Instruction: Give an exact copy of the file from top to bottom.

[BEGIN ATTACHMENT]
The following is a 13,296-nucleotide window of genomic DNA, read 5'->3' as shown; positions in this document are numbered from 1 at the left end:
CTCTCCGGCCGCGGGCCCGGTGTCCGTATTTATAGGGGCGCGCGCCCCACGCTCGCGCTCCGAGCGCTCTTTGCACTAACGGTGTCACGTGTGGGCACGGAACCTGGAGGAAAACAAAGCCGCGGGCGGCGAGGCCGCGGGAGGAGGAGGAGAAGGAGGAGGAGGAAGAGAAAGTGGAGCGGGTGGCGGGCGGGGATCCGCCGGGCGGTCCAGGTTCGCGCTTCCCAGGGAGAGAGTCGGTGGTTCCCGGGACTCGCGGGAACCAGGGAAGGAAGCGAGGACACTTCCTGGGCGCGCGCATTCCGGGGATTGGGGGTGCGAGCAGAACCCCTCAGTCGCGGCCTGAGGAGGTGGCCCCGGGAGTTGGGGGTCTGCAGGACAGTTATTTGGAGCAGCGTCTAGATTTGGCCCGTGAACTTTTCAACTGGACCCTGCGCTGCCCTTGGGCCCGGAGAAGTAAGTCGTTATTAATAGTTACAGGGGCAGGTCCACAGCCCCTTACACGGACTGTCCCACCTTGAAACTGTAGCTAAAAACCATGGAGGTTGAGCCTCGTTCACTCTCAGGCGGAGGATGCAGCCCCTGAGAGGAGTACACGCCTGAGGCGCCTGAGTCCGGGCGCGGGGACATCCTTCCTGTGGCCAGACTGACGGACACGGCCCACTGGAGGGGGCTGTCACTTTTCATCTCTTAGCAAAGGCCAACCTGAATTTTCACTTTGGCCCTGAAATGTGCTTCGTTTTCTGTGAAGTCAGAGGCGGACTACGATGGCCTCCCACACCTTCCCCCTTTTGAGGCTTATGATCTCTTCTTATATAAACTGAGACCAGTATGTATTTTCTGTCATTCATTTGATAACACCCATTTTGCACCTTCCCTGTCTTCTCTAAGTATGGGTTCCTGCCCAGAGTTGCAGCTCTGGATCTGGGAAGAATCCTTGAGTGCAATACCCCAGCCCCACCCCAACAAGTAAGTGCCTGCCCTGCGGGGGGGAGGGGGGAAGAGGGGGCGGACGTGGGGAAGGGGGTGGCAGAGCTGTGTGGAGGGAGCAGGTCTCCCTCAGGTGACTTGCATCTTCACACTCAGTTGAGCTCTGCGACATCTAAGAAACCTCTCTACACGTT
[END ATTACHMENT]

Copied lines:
The following is a 13,296-nucleotide window of genomic DNA, read 5'->3' as shown; positions in this document are numbered from 1 at the left end:
CTCTCCGGCCGCGGGCCCGGTGTCCGTATTTATAGGGGCGCGCGCCCCACGCTCGCGCTCCGAGCGCTCTTTGCACTAACGGTGTCACGTGTGGGCACGGAACCTGGAGGAAAACAAAGCCGCGGGCGGCGAGGCCGCGGGAGGAGGAGGAGAAGGAGGAGGAGGAAGAGAAAGTGGAGCGGGTGGCGGGCGGGGATCCGCCGGGCGGTCCAGGTTCGCGCTTCCCAGGGAGAGAGTCGGTGGTTCCCGGGACTCGCGGGAACCAGGGAAGGAAGCGAGGACACTTCCTGGGCGCGCGCATTCCGGGGATTGGGGGTGCGAGCAGAACCCCTCAGTCGCGGCCTGAGGAGGTGGCCCCGGGAGTTGGGGGTCTGCAGGACAGTTATTTGGAGCAGCGTCTAGATTTGGCCCGTGAACTTTTCAACTGGACCCTGCGCTGCCCTTGGGCCCGGAGAAGTAAGTCGTTATTAATAGTTACAGGGGCAGGTCCACAGCCCCTTACACGGACTGTCCCACCTTGAAACTGTAGCTAAAAACCATGGAGGTTGAGCCTCGTTCACTCTCAGGCGGAGGATGCAGCCCCTGAGAGGAGTACACGCCTGAGGCGCCTGAGTCCGGGCGCGGGGACATCCTTCCTGTGGCCAGACTGACGGACACGGCCCACTGGAGGGGGCTGTCACTTTTCATCTCTTAGCAAAGGCCAACCTGAATTTTCACTTTGGCCCTGAAATGTGCTTCGTTTTCTGTGAAGTCAGAGGCGGACTACGATGGCCTCCCACACCTTCCCCCTTTTGAGGCTTATGATCTCTTCTTATATAAACTGAGACCAGTATGTATTTTCTGTCATTCATTTGATAACACCCATTTTGCACCTTCCCTGTCTTCTCTAAGTATGGGTTCCTGCCCAGAGTTGCAGCTCTGGATCTGGGAAGAATCCTTGAGTGCAATACCCCAGCCCCACCCCAACAAGTAAGTGCCTGCCCTGCGGGGGGGAGGGGGGAAGAGGGGGCGGACGTGGGGAAGGGGGTGGCAGAGCTGTGTGGAGGGAGCAGGTCTCCCTCAGGTGACTTGCATCTTCACACTCAGTTGAGCTCTGCGACATCTAAGAAACCTCTCTACACGTT